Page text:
Fraser’s solar bill, SB 545, just passed out of the Senate floor with a vote of 26 to 4.
SB 545 will:
- Build our emerging renewable technologies
- Create jobs
- Lower electric costs in the long term
- Reduce pollution
- Assure fair prices for excess electricity generated by distributive renewable energy sources; and
- Allow new home buyers to have a solar option.
More specifically, the bill provides $500 million over the next 5 years in solar incentives. The PUC will also have an option of extending the program.
A few good amendments also got tacked on at the 11th hour, so now the bill also contains:
- net metering language, so that folks with solar panels on their homes will be able to sell power back into the grid at a fair rate
- an amendment so that Home Owner’s Associations won’t be able to prevent people from putting solar panels on their homes unless the HOA can prove it is dangerous
- a website requirement so that PUC will have to provide information to the public on solar incentives and subsidies available
- a requirement that electrical coops and munis have to adopt a similar solar program and report back to the lege in 3 years to prove they’ve done their homework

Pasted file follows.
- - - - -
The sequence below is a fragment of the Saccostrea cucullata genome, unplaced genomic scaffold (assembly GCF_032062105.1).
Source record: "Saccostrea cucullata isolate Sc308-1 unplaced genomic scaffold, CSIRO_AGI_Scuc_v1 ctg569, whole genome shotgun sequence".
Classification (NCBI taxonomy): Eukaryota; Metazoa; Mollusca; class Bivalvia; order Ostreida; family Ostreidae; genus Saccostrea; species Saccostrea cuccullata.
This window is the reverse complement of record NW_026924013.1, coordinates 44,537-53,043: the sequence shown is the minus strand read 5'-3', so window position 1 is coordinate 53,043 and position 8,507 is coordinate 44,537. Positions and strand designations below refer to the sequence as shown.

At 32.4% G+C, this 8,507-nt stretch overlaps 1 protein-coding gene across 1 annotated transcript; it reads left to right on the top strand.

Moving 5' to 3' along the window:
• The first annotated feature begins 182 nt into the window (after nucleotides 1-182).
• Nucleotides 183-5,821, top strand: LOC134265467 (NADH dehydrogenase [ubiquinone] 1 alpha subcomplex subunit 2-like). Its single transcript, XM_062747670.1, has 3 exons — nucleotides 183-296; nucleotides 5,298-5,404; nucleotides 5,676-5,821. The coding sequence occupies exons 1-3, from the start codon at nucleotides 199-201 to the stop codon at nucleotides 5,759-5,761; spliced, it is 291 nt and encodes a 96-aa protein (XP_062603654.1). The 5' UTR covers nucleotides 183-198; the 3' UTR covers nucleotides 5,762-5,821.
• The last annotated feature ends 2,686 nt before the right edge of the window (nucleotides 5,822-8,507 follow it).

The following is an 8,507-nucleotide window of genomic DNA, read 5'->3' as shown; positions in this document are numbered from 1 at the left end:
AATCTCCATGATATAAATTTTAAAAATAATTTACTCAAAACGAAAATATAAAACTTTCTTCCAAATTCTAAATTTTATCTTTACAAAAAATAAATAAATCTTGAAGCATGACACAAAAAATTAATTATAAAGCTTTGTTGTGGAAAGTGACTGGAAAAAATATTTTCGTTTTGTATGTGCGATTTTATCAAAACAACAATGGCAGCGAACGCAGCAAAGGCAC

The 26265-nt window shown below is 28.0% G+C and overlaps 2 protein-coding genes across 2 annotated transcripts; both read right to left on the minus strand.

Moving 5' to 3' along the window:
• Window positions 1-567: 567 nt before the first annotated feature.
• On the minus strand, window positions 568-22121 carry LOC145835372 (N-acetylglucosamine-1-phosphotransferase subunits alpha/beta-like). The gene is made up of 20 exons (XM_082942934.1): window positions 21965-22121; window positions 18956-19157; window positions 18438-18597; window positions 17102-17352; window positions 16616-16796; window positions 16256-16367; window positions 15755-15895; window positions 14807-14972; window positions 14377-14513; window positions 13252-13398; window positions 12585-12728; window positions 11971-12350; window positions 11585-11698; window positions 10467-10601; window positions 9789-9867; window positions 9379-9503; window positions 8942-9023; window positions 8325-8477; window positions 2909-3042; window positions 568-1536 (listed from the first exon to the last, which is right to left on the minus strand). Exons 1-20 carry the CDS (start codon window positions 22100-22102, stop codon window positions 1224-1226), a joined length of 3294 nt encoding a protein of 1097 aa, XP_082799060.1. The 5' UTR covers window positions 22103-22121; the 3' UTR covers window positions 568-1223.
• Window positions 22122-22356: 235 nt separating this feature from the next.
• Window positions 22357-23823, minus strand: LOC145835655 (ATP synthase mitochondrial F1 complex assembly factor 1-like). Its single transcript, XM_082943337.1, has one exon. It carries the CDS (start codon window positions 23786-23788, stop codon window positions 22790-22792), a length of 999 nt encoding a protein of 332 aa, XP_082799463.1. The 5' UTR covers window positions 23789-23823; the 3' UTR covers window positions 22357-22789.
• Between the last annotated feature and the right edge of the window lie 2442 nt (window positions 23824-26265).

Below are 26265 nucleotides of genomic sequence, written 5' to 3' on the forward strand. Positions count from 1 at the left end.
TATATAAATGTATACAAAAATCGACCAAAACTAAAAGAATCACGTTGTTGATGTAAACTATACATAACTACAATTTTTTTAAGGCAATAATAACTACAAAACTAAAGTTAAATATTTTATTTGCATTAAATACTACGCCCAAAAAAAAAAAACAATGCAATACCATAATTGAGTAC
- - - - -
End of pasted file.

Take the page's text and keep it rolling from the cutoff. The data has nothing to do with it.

Now all we need to get solar panels on your house… is to get a companion bill through the House
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HB 2721 threatens to fast-track water permits for nuclear plants, which use vast quantities of water. Water is precious, and Governor Perry has just requested federal aid for all 254 counties in Texas due to statewide drought. Water permits should be given careful scrutiny, and not be rushed. This bill, which will be heard tomorrow on Earth Day, would actually deny citizens the right to a contested case hearing for these water permits!
According to Greg Harman over at the San Antonio Current’s QueBlog:
To cool down the superheated water used to create electricity can take hundreds of thousands of gallons of water per minute. According to the Sustainable Energy & Economic Development (SEED) Coalition fighting nuclear power in the state, the plants proposed at Comanche Peak in North Texas would require104,000 acre feet per year: 33.8 billion gallons.
To ease the potential political stew that could come from the plants’ permit applications (if they are built), Canton-based Representative Dan Flynn filed a bill to fast-track the water permitting process. (Dan was joined by Houston’s Rep. Bill Callegari as co-author a couple days after the bill was filed and has since also been joined by reps Randy Weber, Tim Kleinschmidt, and Phil King.)
Under House Bill 2721, the Texas Commission on Environmental Quality must create “reasonably streamlined processes” to move those applications along. One key way to move a controversial permit it to not allow the TCEQ refer it to the State Office of Administrative Hearings for a public airing. (more…)
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